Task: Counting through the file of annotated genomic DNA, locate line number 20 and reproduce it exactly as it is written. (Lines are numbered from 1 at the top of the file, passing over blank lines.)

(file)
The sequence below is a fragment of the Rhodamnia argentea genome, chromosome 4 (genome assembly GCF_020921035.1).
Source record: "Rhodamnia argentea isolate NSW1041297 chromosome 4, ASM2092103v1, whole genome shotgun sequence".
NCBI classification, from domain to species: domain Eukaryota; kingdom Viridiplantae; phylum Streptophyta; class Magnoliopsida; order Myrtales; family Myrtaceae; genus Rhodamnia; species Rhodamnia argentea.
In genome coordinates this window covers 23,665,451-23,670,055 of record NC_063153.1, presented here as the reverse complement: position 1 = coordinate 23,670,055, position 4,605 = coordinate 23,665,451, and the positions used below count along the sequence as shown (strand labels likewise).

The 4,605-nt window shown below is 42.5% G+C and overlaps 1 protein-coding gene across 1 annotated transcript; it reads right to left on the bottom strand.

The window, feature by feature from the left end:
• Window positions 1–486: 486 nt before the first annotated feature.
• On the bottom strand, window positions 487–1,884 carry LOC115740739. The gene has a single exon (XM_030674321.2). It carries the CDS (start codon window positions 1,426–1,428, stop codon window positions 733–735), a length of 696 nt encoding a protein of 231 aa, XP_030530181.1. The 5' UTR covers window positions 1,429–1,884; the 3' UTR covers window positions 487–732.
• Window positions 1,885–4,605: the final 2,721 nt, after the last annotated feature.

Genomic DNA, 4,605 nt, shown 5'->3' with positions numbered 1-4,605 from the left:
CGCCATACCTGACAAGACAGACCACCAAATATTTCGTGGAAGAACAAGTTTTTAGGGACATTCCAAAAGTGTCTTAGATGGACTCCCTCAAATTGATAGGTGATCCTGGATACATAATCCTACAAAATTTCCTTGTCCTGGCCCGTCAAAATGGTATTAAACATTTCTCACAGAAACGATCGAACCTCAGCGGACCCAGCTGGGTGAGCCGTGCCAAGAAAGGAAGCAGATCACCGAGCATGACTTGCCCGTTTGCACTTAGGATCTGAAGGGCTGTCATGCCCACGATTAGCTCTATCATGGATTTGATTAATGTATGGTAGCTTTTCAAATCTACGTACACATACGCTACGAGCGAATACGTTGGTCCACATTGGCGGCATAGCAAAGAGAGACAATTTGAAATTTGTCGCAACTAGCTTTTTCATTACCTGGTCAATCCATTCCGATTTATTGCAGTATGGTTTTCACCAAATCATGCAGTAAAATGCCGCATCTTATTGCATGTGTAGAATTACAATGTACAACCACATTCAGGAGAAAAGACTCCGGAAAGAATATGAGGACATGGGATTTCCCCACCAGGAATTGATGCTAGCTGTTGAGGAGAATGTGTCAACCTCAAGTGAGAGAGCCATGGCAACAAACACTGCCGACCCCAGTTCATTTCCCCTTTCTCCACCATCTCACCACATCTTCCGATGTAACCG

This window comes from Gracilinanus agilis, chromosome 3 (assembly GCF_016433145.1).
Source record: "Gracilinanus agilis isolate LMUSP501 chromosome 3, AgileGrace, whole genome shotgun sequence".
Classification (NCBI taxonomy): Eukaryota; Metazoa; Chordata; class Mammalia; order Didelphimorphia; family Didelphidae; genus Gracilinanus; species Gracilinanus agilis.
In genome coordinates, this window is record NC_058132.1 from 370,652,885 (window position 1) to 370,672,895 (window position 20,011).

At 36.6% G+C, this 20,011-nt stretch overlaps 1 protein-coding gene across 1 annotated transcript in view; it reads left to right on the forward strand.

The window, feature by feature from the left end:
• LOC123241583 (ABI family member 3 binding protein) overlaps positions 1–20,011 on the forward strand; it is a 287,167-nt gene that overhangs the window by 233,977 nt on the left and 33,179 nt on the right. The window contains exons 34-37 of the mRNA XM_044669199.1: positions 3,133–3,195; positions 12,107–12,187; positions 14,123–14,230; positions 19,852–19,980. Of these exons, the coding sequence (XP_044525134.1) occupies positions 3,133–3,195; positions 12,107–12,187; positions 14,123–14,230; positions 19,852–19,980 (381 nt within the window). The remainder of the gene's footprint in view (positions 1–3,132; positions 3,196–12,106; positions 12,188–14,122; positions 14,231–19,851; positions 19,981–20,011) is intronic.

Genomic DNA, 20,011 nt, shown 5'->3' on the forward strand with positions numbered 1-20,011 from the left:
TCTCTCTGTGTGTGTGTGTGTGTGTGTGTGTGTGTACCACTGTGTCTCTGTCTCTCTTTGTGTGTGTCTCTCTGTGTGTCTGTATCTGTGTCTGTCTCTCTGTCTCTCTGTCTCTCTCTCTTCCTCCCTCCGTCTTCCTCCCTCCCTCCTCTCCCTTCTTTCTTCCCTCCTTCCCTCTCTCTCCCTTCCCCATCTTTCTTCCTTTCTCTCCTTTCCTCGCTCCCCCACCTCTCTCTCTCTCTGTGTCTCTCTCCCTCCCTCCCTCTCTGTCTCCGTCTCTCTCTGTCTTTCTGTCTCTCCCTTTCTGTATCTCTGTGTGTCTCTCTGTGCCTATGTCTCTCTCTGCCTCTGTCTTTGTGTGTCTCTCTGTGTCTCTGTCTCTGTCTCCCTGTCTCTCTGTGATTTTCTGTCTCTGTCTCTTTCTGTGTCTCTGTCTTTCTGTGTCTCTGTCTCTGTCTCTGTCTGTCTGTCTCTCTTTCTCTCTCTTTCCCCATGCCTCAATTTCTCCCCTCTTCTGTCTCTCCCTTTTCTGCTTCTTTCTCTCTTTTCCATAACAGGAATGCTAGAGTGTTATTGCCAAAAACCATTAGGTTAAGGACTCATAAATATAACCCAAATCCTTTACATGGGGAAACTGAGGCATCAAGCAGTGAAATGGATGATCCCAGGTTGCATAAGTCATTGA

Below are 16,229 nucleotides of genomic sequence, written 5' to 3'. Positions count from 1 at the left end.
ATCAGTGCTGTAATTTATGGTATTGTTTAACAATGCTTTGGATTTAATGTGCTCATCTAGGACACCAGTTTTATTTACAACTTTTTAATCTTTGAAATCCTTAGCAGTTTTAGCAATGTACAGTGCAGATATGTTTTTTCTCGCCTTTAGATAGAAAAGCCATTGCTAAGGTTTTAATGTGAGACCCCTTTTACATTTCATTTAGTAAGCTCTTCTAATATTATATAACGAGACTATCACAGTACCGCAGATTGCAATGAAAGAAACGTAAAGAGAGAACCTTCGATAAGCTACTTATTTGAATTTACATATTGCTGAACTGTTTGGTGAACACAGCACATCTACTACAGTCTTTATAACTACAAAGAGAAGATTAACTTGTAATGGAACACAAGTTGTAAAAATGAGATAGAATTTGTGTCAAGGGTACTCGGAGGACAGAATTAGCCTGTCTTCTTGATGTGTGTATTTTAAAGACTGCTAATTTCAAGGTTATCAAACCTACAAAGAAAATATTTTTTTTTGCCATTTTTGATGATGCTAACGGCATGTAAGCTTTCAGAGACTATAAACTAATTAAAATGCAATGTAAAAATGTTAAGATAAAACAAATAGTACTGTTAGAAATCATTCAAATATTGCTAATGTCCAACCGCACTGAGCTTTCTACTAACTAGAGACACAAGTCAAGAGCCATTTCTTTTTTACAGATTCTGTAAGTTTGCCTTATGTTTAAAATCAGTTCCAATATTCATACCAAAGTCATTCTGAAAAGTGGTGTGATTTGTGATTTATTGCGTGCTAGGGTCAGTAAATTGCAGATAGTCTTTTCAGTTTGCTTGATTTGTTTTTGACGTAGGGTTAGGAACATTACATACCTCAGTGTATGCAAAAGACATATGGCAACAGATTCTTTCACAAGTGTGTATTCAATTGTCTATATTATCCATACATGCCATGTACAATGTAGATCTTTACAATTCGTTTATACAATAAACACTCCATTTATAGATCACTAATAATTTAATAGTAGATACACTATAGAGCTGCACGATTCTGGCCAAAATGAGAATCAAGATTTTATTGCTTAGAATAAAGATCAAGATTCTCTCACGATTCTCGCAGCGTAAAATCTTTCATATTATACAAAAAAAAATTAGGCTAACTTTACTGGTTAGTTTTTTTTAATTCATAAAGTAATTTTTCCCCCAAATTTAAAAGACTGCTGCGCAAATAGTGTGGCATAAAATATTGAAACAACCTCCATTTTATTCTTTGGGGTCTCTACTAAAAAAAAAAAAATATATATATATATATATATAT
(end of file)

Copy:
TCTCTCTGTGTGTGTGTGTGTGTGTGTGTGTGTGTACCACTGTGTCTCTGTCTCTCTTTGTGTGTGTCTCTCTGTGTGTCTGTATCTGTGTCTGTCTCTCTGTCTCTCTGTCTCTCTCTCTTCCTCCCTCCGTCTTCCTCCCTCCCTCCTCTCCCTTCTTTCTTCCCTCCTTCCCTCTCTCTCCCTTCCCCATCTTTCTTCCTTTCTCTCCTTTCCTCGCTCCCCCACCTCTCTCTCTCTCTGTGTCTCTCTCCCTCCCTCCCTCTCTGTCTCCGTCTCTCTCTGTCTTTCTGTCTCTCCCTTTCTGTATCTCTGTGTGTCTCTCTGTGCCTATGTCTCTCTCTGCCTCTGTCTTTGTGTGTCTCTCTGTGTCTCTGTCTCTGTCTCCCTGTCTCTCTGTGATTTTCTGTCTCTGTCTCTTTCTGTGTCTCTGTCTTTCTGTGTCTCTGTCTCTGTCTCTGTCTGTCTGTCTCTCTTTCTCTCTCTTTCCCCATGCCTCAATTTCTCCCCTCTTCTGTCTCTCCCTTTTCTGCTTCTTTCTCTCTTTTCCATAACAGGAATGCTAGAGTGTTATTGCCAAAAACCATTAGGTTAAGGACTCATAAATATAACCCAAATCCTTTACATGGGGAAACTGAGGCATCAAGCAGTGAAATGGATGATCCCAGGTTGCATAAGTCATTGA